Saturday, June 26, 2010
Carving Out Some Time
My new commitment to be a full-time writer after all these years of making it a vital part, but not the only part, of my life is gradually being realized. I can say No more easily to pleas for my presence at social justice events, for donations to good causes, for serving on committees that work for inclusion in all of life's opportunities. The result has been some publishing successes with poems, and now a contract for a book about children who survived WWII. Beyond that, it is the exhilaration I feel with this new life for me, where I can still promote good causes, but through words more than through actions.
Even so, the need to have tangible pieces of creative work other than poems and stories seeks fulfillment. For me it is through chip carving, a process of cutting out chips in a flat wood surface to create something visual through figures, letters, contrasts between light and dark. It is an ancient craft, and for some it is an art. For me, it is therapy -- a time to design something on a piece of basswood or beechnut and then carve out the shapes. Once the design is in place, the part that is fun begins: to carve and let my mind wander where it will as I move into a more contemplative state.
The greatest joy of such a time, however, is in the presentation of the completed carving to someone as a gift. Wedding presents, thank-you's, birthdays, anniversaries, special events, they all are possibilities for doing another carving. Those that don't end up very well stay at home to be enjoyed here.
The process is rather simple: first comes the wood -- a plate, a box, a plaque, even a bowl, or some unusually-shaped object will do. The varieties are endless. I have a set of coasters that didn't make it as a gift because I punctured a hole in one, a plate that had the same accident, pieces that stained poorly, and the like. But they are nevertheless accomplishments. After choosing the wooden shape, a design is necessary before cutting into the wood. I have many many books and carving magazine photos to stimulate ideas, so if I use my own ideas it is usually as an adaptation rather than something totally original. The technique of carving and finishing the wood make it my own work.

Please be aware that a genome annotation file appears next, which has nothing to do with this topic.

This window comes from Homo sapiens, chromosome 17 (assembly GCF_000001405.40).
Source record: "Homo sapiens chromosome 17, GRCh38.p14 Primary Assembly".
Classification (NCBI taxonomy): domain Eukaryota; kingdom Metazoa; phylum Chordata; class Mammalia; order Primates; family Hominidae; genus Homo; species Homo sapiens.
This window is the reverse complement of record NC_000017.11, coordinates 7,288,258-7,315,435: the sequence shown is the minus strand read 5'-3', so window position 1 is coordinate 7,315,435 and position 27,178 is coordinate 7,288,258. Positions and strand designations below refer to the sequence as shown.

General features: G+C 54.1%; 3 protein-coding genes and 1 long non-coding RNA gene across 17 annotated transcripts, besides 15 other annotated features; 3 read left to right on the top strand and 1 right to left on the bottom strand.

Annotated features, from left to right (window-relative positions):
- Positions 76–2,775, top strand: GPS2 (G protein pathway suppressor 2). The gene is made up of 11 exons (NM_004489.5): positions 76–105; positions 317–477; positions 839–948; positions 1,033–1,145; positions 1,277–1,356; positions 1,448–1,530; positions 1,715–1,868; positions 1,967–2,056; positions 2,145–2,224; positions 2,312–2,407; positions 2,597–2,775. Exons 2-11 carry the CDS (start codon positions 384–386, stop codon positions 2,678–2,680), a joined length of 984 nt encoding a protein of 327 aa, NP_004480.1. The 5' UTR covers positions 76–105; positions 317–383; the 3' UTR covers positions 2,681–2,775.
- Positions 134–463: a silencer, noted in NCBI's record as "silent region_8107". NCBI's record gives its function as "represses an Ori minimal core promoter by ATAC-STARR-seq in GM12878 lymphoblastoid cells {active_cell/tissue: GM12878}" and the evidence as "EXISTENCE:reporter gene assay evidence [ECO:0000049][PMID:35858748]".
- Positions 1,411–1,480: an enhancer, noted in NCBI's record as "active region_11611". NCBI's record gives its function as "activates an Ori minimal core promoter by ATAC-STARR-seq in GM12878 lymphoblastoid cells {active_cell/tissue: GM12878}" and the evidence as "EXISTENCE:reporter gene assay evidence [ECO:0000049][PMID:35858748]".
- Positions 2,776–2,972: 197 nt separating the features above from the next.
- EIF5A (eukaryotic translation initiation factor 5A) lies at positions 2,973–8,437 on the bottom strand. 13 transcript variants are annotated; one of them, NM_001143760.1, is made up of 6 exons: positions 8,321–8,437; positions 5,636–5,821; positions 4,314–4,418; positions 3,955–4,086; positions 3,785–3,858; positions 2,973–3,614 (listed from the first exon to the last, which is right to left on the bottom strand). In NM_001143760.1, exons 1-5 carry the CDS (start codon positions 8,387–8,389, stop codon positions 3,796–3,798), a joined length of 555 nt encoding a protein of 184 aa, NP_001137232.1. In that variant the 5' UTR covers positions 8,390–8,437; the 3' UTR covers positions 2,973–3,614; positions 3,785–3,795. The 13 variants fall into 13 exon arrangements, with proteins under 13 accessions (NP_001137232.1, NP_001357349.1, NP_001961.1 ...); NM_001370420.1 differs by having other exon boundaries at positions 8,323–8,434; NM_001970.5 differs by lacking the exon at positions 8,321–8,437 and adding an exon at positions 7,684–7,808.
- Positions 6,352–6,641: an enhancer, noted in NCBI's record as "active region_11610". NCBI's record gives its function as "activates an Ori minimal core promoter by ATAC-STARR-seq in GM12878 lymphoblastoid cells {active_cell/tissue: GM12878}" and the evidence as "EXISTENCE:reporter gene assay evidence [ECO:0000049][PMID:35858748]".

My carving has never been as clean cut as those by instructors who have taught me at the John Campbell Folk School, but sometimes I get it almost right. Geometric or organic patterns both have their attractions, and I usually combine these for contrast. The finishing touches are where I often do a less than accurate job -- too much stain in spots, missing some little cuts and not seeing those until the polyurethane spray has been applied, too dark or too light at times, but when it works well, the wood finish makes all the difference.
The major difference for me, however, is not so much in how a piece looks after it is finished, but how I feel about having created something that was not there before. As in words I write. Making something exist, something that is tangible that the eye can see and the mind and spirit can relate to in some way. I don't know how all this works, but when it comes together, somehow it's the way it was supposed to be.